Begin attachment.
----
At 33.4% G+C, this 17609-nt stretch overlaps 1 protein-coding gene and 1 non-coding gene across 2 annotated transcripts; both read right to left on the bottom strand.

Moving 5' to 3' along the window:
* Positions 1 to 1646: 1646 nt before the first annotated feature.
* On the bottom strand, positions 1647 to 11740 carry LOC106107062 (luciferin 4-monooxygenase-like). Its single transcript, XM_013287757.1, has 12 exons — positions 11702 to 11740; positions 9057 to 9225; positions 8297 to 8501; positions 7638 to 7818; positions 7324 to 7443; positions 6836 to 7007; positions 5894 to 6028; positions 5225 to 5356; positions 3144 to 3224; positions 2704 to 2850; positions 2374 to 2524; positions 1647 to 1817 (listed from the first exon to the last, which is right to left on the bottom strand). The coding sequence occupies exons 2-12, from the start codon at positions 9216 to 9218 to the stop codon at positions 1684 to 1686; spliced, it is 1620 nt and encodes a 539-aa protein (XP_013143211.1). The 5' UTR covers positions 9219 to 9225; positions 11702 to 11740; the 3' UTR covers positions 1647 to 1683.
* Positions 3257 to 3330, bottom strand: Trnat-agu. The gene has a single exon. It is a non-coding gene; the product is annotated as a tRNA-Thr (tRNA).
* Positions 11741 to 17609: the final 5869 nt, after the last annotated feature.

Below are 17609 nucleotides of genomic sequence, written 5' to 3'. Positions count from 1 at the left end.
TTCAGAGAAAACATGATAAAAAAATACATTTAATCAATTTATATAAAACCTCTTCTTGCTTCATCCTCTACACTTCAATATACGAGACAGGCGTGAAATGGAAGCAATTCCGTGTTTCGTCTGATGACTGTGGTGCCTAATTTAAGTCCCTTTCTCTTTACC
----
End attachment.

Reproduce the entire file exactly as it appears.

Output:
At 33.4% G+C, this 17609-nt stretch overlaps 1 protein-coding gene and 1 non-coding gene across 2 annotated transcripts; both read right to left on the bottom strand.

Moving 5' to 3' along the window:
* Positions 1 to 1646: 1646 nt before the first annotated feature.
* On the bottom strand, positions 1647 to 11740 carry LOC106107062 (luciferin 4-monooxygenase-like). Its single transcript, XM_013287757.1, has 12 exons — positions 11702 to 11740; positions 9057 to 9225; positions 8297 to 8501; positions 7638 to 7818; positions 7324 to 7443; positions 6836 to 7007; positions 5894 to 6028; positions 5225 to 5356; positions 3144 to 3224; positions 2704 to 2850; positions 2374 to 2524; positions 1647 to 1817 (listed from the first exon to the last, which is right to left on the bottom strand). The coding sequence occupies exons 2-12, from the start codon at positions 9216 to 9218 to the stop codon at positions 1684 to 1686; spliced, it is 1620 nt and encodes a 539-aa protein (XP_013143211.1). The 5' UTR covers positions 9219 to 9225; positions 11702 to 11740; the 3' UTR covers positions 1647 to 1683.
* Positions 3257 to 3330, bottom strand: Trnat-agu. The gene has a single exon. It is a non-coding gene; the product is annotated as a tRNA-Thr (tRNA).
* Positions 11741 to 17609: the final 5869 nt, after the last annotated feature.

Below are 17609 nucleotides of genomic sequence, written 5' to 3'. Positions count from 1 at the left end.
TTCAGAGAAAACATGATAAAAAAATACATTTAATCAATTTATATAAAACCTCTTCTTGCTTCATCCTCTACACTTCAATATACGAGACAGGCGTGAAATGGAAGCAATTCCGTGTTTCGTCTGATGACTGTGGTGCCTAATTTAAGTCCCTTTCTCTTTACC